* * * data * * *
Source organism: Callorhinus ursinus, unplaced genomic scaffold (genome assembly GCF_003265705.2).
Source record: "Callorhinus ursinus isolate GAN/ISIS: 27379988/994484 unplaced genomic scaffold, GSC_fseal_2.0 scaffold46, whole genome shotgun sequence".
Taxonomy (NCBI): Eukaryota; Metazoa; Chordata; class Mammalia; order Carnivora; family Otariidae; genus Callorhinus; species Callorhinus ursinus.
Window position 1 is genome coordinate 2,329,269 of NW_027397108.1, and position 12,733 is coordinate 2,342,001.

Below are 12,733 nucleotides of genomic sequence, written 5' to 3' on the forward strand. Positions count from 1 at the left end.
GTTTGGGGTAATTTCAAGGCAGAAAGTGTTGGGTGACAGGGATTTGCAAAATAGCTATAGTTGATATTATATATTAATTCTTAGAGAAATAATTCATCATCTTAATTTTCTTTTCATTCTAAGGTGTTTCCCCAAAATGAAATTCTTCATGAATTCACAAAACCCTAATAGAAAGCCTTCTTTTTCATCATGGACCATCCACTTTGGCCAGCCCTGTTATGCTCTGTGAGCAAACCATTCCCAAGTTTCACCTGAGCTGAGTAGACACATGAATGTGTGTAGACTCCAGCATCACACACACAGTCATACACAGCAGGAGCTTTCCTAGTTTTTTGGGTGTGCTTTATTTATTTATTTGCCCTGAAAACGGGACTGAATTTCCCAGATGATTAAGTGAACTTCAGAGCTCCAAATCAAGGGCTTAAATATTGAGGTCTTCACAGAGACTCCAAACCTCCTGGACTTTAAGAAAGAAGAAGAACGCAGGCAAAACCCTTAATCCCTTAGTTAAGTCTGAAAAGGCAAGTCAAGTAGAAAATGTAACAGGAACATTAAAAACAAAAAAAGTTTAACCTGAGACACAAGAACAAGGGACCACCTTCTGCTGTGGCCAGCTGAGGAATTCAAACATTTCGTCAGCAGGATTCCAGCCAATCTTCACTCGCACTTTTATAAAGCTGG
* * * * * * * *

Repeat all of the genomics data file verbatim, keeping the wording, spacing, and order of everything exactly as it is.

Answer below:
Source organism: Callorhinus ursinus, unplaced genomic scaffold (genome assembly GCF_003265705.2).
Source record: "Callorhinus ursinus isolate GAN/ISIS: 27379988/994484 unplaced genomic scaffold, GSC_fseal_2.0 scaffold46, whole genome shotgun sequence".
Taxonomy (NCBI): Eukaryota; Metazoa; Chordata; class Mammalia; order Carnivora; family Otariidae; genus Callorhinus; species Callorhinus ursinus.
Window position 1 is genome coordinate 2,329,269 of NW_027397108.1, and position 12,733 is coordinate 2,342,001.

Below are 12,733 nucleotides of genomic sequence, written 5' to 3' on the forward strand. Positions count from 1 at the left end.
GTTTGGGGTAATTTCAAGGCAGAAAGTGTTGGGTGACAGGGATTTGCAAAATAGCTATAGTTGATATTATATATTAATTCTTAGAGAAATAATTCATCATCTTAATTTTCTTTTCATTCTAAGGTGTTTCCCCAAAATGAAATTCTTCATGAATTCACAAAACCCTAATAGAAAGCCTTCTTTTTCATCATGGACCATCCACTTTGGCCAGCCCTGTTATGCTCTGTGAGCAAACCATTCCCAAGTTTCACCTGAGCTGAGTAGACACATGAATGTGTGTAGACTCCAGCATCACACACACAGTCATACACAGCAGGAGCTTTCCTAGTTTTTTGGGTGTGCTTTATTTATTTATTTGCCCTGAAAACGGGACTGAATTTCCCAGATGATTAAGTGAACTTCAGAGCTCCAAATCAAGGGCTTAAATATTGAGGTCTTCACAGAGACTCCAAACCTCCTGGACTTTAAGAAAGAAGAAGAACGCAGGCAAAACCCTTAATCCCTTAGTTAAGTCTGAAAAGGCAAGTCAAGTAGAAAATGTAACAGGAACATTAAAAACAAAAAAAGTTTAACCTGAGACACAAGAACAAGGGACCACCTTCTGCTGTGGCCAGCTGAGGAATTCAAACATTTCGTCAGCAGGATTCCAGCCAATCTTCACTCGCACTTTTATAAAGCTGG